Acid Reflux

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In chronic acid reflux, also known as gastroesophageal reflux disease (GERD), excessive acid in the stomach flows back to the esophagus, which irritates it in return. Getting it occasionally is normal, but in GERD, people experience it every time they eat. 

About 20% of the global population is estimated to suffer from chronic acid reflux. It is the most commonly diagnosed gastrointestinal condition in the USA, affecting approximately 20% of Americans. The most numerous group of people with GERD are women, accounting for 60% of cases.

Continue reading the article to learn more facts about chronic acid reflux and find answers to the following questions:

What is chronic acid reflux (GERD)?

Gastroesophageal reflux disease (GERD), or chronic acid reflux, is where acid reflux occurs at least twice a week, persisting for several weeks. It’s a common disease in Western countries due to their dietary and lifestyle habits, which are more prevalent than in other countries. Although many people experience indigestion, heartburn, or abdominal pain, the severe equivalent of these health issues is often observed in developed countries, where obesity, smoking, drinking alcohol, and eating fatty, fried foods are more common dietary and lifestyle habits.

Due to several factors, a typical, occasional heartburn may develop into GERD, a chronic condition characterized by more severe symptoms and a risk of suffering from complications.

Causes

Acid reflux occurs when the esophagus is irritated and damaged by hydrochloric acid – a strong acid present in the stomach that helps break down food and kill pathogens. The stomach is protected by this acid thanks to its lining, adapted to withstand a highly acidic environment. However, this is not the case for the esophagus, an organ that connects the pharynx to the stomach. If acidic stomach contents flow back to it, a condition described as acidic reflux may occur.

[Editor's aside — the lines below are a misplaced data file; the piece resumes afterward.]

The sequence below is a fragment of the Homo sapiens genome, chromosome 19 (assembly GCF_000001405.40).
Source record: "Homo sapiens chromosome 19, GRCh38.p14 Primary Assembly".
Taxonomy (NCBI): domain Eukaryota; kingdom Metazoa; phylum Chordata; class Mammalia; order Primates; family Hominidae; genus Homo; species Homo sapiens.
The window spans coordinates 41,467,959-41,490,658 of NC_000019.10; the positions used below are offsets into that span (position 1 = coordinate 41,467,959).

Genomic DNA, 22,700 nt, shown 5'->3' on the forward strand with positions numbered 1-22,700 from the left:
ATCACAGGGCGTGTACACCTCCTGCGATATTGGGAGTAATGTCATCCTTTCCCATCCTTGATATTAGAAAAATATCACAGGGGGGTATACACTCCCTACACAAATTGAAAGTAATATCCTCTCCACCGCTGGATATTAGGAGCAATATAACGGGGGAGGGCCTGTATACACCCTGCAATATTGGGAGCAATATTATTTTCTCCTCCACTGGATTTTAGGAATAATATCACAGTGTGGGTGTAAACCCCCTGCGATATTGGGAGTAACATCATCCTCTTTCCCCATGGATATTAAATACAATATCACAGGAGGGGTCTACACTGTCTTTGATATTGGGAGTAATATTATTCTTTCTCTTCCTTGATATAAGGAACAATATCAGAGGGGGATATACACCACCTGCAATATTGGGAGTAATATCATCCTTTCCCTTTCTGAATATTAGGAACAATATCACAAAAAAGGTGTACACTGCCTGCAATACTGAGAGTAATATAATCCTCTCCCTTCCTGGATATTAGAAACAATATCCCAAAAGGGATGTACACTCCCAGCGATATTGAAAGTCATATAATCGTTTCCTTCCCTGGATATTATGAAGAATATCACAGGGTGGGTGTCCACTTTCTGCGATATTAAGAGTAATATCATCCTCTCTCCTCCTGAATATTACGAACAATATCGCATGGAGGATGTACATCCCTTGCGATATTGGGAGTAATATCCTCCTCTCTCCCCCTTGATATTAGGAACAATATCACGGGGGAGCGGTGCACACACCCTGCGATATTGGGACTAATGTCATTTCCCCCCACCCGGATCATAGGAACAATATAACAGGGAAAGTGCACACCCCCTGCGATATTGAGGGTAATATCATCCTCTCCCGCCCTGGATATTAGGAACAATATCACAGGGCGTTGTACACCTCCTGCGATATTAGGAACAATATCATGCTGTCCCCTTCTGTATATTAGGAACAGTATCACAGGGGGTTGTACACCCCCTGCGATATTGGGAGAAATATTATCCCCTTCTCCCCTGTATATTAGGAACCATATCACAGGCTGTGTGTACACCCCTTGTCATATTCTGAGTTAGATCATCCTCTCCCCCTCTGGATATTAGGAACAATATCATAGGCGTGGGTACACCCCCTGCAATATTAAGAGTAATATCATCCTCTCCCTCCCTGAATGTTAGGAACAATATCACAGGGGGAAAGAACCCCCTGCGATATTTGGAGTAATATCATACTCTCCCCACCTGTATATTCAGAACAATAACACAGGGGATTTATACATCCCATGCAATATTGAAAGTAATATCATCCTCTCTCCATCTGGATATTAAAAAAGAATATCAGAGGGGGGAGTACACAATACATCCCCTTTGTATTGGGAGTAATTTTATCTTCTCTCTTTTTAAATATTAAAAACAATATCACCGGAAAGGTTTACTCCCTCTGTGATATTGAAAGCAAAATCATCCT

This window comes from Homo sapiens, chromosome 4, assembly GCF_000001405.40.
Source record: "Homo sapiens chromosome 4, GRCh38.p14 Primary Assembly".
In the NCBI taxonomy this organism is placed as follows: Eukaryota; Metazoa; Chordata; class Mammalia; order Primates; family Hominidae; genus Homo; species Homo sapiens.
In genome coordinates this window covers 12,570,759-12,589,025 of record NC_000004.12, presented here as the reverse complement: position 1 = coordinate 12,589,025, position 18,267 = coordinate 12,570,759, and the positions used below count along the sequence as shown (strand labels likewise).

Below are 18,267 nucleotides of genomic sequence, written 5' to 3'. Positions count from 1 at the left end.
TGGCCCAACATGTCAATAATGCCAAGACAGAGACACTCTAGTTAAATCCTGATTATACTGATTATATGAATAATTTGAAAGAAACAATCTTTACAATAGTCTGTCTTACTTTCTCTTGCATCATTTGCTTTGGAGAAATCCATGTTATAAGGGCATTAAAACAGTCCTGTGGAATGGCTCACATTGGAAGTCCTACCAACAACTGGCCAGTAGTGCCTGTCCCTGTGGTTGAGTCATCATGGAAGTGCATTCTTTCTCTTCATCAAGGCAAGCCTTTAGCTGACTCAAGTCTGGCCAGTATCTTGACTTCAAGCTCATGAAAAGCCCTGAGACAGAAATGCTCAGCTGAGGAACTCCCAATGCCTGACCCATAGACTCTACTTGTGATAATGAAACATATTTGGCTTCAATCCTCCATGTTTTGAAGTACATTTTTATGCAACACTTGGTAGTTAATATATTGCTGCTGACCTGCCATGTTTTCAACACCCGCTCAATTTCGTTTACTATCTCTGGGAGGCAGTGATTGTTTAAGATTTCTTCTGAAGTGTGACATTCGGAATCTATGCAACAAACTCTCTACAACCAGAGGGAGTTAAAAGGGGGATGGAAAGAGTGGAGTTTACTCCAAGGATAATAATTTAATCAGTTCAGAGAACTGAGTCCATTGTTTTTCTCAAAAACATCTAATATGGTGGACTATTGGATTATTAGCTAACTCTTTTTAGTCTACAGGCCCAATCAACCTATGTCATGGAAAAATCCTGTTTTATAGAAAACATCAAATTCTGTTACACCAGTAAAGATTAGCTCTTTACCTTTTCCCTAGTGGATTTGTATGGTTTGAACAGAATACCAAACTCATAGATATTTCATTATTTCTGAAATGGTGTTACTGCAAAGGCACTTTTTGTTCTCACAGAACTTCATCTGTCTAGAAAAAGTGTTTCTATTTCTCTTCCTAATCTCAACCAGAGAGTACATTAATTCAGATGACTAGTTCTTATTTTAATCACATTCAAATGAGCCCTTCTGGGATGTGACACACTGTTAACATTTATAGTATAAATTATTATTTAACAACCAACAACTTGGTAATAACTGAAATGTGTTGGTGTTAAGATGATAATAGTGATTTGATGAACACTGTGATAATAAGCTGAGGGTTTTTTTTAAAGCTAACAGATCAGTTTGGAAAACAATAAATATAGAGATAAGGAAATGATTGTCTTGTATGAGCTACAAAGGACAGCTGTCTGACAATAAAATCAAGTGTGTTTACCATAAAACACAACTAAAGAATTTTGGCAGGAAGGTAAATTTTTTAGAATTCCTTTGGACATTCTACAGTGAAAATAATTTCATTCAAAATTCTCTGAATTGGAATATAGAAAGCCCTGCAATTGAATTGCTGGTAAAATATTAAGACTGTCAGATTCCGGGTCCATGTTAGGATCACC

The common cause of chronic acid reflux is hiatal herniaTrusted Source, a stomach abnormality in which the upper part of the stomach protrudes into the chest through the large muscle that separates the chest and abdomen. However, there are other reasons why acid reflux may occur, not necessarily associated with organ abnormalities. For most people, these are related to their lifestyle and diet and are more accurately described as ‘risk factors.’

Risk factors

Risk factors of chronic acid reflux include lifestyle habits, taking specific medicines, and diseases. GERD can affect anyone regardless of their age and state of health. Nevertheless, the risk increases due to the following factors:

Certain food and liquids have also been linked to GERD. If your dietary habits consist of the following, you are at risk of triggering acid reflux:

It is also possible to aggravate acid reflux by certain eating habits and behaviors. For example, eating huge meals or lying down within a few hours after eating can trigger GERD symptoms for some people.

Symptoms

Chronic acid reflux can cause many symptoms, which are different for everyone. Symptoms observed most often are heartburn (a burning feeling located in the middle of the chest) and an unpleasant taste at the back of the mouth.

All symptoms that are likely to occur in chronic acid reflux are as follows:

Less common symptoms of GERD include:

It is also worth noting that GERD has a slightly different course in infantsTrusted Source. If you have a baby, the below symptoms may indicate acid reflux:

Certain symptoms of GERD may get worse despite the first treatment attempts, and new ones may also appear. The below health issues are referred to as alarm symptoms and require medical attention:

Acid Reflux: Symptoms, Causes, Diagnosis, and Treatment

Complications

If GERD is not treated, treated inadequately, or poorly managed at home, it can result in serious health complications. Typically, chronic acid reflux does not lead to additional issues, but a small percentage of people are affected by one of the following conditions:

Strictures: occurs when the stomach acid causes significant damage, leading to scar and problems with swallowing

EsophagitisTrusted Source: occurs when the lining of the esophagus gets inflamed, leading to bleeding, irritation, and sometimes ulceration

Barrett’s esophagus: prolonged exposure to stomach acid may also lead to changes in tissues and cells of the esophagus lining

Other, less common complications, can also occur:

Diagnosis and tests